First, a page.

Share the road

If you have been riding on the open roads for 6 months or longer I am sure you have had an unfavorable encounter with a motorist. I hope you have come out the other side with zero injuries.

To many times I see beginners and us old timers riding close to the center of the road or ridding the shoulder. Both are problematic but maybe necessary from time to time, but not every ride.

Motorists, myself included, want to see cyclists who are confident and aware of what is going on around them. Motorists also don’t want cyclists hogging the road.

I do agree that we will never make all motorists happy with our presence on the road but we can be safe and courteous in an effort to win over a few critics.

Here are a few tips:

Ride to the right and give yourself 2′ of space from the solid white line. Doing so will give motorists ample space to pass you. For some reason if I ride the shoulder/white line many motorists think this is an invitation to pass me with only inches to spare.

Another reason for riding to the right is to dodge motorists with less that stellar driving abilities. As motorists come over hills on back roads they may cross the center line and the same holds true for blind corners.

Be in the now and listen. Its easy to drift off into our own thoughts while out on a long solo ride. We should be keeping our ears open. I live in a rural area so every time I here a Diesel Truck my next thought is does it have a trailer too.

Finally keep it friendly out there. My team has orders that if they are riding together or on their own they are expected to give a friendly wave to passing motorists. This has done wonders in my own community. We more often than not get a smile and wave back.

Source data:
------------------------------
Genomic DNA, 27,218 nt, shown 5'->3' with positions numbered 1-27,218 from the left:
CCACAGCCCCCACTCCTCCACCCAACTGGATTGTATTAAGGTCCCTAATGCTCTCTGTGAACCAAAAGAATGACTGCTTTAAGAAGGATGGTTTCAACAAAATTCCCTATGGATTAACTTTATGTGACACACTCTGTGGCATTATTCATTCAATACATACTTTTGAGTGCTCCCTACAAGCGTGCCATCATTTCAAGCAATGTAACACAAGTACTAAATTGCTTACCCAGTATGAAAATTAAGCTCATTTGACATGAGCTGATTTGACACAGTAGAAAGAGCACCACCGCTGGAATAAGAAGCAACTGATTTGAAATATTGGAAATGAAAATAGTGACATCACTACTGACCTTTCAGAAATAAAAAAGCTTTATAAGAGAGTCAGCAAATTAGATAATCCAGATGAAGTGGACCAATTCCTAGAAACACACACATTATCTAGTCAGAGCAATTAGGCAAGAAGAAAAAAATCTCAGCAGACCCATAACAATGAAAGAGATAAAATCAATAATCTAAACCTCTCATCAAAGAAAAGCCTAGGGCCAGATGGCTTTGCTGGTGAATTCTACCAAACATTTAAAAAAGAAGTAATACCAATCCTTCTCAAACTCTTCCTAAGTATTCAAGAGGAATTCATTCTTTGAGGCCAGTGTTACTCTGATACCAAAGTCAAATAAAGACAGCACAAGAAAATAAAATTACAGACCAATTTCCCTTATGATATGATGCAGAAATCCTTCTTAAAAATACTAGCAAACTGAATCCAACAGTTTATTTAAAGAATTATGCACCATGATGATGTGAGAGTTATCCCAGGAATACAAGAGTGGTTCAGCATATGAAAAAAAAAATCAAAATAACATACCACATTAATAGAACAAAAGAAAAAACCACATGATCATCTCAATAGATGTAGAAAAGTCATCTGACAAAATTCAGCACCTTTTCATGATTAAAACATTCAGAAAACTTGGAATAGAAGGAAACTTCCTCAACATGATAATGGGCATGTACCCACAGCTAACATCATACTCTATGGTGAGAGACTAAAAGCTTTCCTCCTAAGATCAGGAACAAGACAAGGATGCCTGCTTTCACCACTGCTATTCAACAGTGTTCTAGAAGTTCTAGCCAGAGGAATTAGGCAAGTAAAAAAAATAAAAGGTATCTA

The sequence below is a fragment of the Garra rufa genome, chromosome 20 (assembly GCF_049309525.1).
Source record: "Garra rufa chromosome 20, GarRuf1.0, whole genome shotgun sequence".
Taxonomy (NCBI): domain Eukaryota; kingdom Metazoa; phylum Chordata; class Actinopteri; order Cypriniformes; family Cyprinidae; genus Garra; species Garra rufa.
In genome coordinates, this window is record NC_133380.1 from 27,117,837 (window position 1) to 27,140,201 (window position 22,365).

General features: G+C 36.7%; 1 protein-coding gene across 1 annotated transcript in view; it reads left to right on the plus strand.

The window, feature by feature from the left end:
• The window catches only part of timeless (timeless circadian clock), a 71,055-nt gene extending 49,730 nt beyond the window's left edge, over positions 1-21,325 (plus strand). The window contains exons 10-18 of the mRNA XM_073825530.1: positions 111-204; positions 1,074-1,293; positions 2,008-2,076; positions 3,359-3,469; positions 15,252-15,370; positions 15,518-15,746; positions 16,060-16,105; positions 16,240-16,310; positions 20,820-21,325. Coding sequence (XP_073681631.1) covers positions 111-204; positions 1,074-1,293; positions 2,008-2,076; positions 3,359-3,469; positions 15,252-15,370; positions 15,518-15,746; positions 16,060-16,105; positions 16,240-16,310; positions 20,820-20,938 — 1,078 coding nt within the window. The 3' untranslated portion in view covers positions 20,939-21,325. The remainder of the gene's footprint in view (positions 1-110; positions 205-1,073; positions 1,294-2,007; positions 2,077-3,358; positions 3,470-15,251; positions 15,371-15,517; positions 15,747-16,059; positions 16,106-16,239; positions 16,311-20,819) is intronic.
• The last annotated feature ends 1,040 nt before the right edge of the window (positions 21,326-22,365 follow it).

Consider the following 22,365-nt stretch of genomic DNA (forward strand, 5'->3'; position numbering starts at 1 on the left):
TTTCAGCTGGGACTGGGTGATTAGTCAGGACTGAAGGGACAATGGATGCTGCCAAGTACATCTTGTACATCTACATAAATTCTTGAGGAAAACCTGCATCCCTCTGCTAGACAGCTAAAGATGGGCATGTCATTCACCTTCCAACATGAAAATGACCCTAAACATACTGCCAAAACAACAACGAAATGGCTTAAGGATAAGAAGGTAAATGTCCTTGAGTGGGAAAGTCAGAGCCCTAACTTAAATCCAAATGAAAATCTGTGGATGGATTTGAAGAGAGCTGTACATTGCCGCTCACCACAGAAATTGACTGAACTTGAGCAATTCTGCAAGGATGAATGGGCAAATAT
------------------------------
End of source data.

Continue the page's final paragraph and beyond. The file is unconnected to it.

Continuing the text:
Be safe out there and enjoy the ride.

3 Comments on “Share the road”

  1. Man I can’t stress that last point enough! I always give a wave or a ‘hello’ or a head nod to to motorists/walkers/runners/doggers. Pavin’ the way, one nicety at a time.

    (New TwinSpires rule this year: You must obey all traffic laws while in the kit!)

  2. When you write “Ride to the right and give yourself 2′ of space from the solid white line. Doing so will give motorists ample space to pass you”, I assume you mean ride to the right “of the white line” and …and not left of the white line.

  3. No I mean to the left of the white line. Many of the shoulders in rural roads in the US do not have enough of a shoulder to be that far to the right. Also the shoulders most often is where debris builds up that often cause flat tires. What we do not want to allow motorists to do is thread the needle between you and on coming traffic! Many motorists do not understand is that cyclists are traffic so lets not give up the road we need to be safe.

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